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Robots are terrible at soccer, in 13 photos

Two teams of robots play against each other in the 2014 RoboCup German Open on Thursday in Magdeburg, Germany. (Jens Schlueter/Getty Images)

The RoboCup German Open is a remarkable event in which robots attempt to play soccer (emphasis on attempt). They often waddle around in circles instead of finding the ball. Sometimes they crash to the ground, or cluelessly walk off the field. Then caretakers rush the field to prop them up or point them in the right direction.

Robots may be taking our jobs in the future, but professional soccer players appear to have nothing to worry about. Check out more photos and a video of the mayhem below.

The robots perform autonomously and communicate with one another via WLAN. (Jens Schlueter/Getty Images)

A robot from a German team, left, plays the ball besides a British team robot. (Jens Meyer/AP)

Robots of the German team ‘B-Human,’ left, and a team from the Iranian Quazvin Azad University vie for the ball during a soccer match. (Jens Wolf/EPA)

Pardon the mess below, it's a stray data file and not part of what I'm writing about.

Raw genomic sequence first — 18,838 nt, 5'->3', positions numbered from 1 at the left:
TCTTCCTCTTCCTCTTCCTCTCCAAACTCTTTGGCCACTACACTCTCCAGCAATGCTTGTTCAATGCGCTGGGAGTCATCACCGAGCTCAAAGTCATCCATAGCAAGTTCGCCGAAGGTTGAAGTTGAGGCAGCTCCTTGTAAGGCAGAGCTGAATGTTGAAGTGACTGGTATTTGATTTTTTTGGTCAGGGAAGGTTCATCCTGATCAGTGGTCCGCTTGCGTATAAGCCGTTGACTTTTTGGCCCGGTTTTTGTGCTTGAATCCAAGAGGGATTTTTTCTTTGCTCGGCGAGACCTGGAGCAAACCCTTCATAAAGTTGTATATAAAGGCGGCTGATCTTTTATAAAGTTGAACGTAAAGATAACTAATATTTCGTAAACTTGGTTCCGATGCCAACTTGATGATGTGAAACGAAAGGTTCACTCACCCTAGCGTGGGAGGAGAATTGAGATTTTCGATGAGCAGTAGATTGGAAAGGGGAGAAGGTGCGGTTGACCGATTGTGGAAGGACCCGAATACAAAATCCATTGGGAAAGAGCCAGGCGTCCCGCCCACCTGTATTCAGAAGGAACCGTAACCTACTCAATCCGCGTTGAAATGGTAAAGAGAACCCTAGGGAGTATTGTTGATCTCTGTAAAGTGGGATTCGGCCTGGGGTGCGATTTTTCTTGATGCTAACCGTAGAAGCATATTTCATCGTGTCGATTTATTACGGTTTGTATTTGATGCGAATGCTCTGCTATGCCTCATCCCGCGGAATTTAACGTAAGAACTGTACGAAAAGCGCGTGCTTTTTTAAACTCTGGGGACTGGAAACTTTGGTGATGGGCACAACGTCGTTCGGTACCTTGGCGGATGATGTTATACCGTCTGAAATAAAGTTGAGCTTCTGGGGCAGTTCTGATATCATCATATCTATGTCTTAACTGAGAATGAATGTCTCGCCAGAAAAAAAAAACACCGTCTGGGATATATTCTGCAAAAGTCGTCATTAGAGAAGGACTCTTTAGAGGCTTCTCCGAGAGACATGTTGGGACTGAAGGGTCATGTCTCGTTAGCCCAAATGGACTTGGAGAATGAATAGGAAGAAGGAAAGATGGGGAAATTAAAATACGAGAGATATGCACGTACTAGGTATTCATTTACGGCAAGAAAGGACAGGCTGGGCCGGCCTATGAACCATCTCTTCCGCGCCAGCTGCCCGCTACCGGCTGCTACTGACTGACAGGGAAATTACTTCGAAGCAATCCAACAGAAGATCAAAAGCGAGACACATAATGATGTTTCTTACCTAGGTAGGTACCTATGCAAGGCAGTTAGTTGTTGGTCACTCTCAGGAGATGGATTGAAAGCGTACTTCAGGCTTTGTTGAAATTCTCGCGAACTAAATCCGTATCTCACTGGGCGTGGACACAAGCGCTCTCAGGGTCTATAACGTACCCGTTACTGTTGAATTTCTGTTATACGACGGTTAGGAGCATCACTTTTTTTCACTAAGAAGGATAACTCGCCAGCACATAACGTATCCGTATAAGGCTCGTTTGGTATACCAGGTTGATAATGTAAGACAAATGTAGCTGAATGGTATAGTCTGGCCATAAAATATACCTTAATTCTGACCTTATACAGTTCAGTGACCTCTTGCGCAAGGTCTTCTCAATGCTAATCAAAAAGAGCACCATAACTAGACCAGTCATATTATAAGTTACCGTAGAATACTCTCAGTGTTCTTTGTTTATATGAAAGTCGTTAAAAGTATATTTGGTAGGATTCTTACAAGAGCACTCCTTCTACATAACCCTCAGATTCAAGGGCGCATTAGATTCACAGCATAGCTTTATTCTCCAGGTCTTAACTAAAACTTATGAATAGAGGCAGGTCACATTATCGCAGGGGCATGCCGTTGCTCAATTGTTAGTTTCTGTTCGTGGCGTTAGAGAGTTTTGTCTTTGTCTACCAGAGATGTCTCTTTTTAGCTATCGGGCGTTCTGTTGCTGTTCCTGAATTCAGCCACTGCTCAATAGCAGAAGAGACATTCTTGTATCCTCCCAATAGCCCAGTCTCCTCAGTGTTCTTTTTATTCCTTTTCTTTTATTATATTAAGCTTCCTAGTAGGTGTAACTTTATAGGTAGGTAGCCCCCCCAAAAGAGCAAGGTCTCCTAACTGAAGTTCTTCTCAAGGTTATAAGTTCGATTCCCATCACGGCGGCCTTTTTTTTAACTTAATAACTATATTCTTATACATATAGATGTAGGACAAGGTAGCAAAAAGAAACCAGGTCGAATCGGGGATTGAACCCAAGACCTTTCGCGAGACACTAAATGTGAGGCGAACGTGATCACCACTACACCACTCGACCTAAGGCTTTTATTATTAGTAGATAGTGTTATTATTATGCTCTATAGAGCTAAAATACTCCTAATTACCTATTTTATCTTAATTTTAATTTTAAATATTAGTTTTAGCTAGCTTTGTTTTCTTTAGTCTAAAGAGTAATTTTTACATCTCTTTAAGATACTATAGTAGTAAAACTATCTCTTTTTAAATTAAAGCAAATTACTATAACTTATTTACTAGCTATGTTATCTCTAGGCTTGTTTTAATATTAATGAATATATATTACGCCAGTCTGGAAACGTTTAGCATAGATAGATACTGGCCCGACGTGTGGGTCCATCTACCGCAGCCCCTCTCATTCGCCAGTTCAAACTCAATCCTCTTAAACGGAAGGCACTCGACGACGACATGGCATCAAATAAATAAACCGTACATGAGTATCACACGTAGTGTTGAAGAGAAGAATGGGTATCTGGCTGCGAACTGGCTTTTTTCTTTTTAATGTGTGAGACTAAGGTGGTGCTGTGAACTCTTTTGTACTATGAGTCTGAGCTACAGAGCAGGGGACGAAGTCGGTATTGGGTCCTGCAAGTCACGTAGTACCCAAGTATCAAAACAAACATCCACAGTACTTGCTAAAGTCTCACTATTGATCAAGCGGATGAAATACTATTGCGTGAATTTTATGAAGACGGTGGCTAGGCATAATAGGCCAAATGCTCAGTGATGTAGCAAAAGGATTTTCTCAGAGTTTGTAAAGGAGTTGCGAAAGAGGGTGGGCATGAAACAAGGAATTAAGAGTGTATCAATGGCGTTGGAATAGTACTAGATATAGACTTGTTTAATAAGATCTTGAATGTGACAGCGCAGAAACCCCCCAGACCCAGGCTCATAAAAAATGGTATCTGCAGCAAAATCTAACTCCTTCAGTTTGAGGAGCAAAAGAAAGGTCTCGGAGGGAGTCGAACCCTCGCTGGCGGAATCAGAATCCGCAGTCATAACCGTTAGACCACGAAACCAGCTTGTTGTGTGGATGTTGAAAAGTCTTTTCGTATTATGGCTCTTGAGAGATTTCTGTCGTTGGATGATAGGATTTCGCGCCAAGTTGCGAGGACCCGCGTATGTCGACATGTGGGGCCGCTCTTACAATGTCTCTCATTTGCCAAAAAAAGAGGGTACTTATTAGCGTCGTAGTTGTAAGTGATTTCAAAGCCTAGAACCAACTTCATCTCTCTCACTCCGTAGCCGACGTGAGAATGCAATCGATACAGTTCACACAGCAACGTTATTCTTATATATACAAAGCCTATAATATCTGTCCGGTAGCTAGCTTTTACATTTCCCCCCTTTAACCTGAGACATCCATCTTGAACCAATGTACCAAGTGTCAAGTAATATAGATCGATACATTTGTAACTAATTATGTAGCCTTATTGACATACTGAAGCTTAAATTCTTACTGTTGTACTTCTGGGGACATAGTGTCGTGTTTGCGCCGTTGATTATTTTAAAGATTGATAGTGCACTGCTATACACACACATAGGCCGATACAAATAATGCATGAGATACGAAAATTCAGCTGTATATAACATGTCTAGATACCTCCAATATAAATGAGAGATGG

There are 950 participants from 12 countries in the the three-day tournament that compete in a variety of disciplines, including soccer, rescue and dance. (Jens Schlueter/Getty Images)

These robots, which are models called Nao, are manufactured by Aldebaran Robotics. (Jens Schlueter/Getty Images)

Two robots fight for possession of the ball. (Photo by Jens Schlueter/Getty Images)

Here’s a wide shot of the 2014 RoboCup German Open tournament. (Photo by Jens Schlueter/Getty Images)

The pace of play is slow due to the limits of what the robots are capable of. (Jens Schlueter/Getty Images)

A robot of German team ‘B-Human’ kicks a ball. (EPA/Jens Wolf)

Two robots clash as they attempt to control the ball. (Jens Schlueter/Getty Images)

Teams from 12 countries participate in competitions. (Jens Meyer/AP)

Participants check on robots. (Photo by Jens Schlueter/Getty Images)
Matt McFarland is the editor of Innovations. He's always looking for the next big thing. You can find him on Twitter and Facebook.



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Matt McFarland · April 4, 2014

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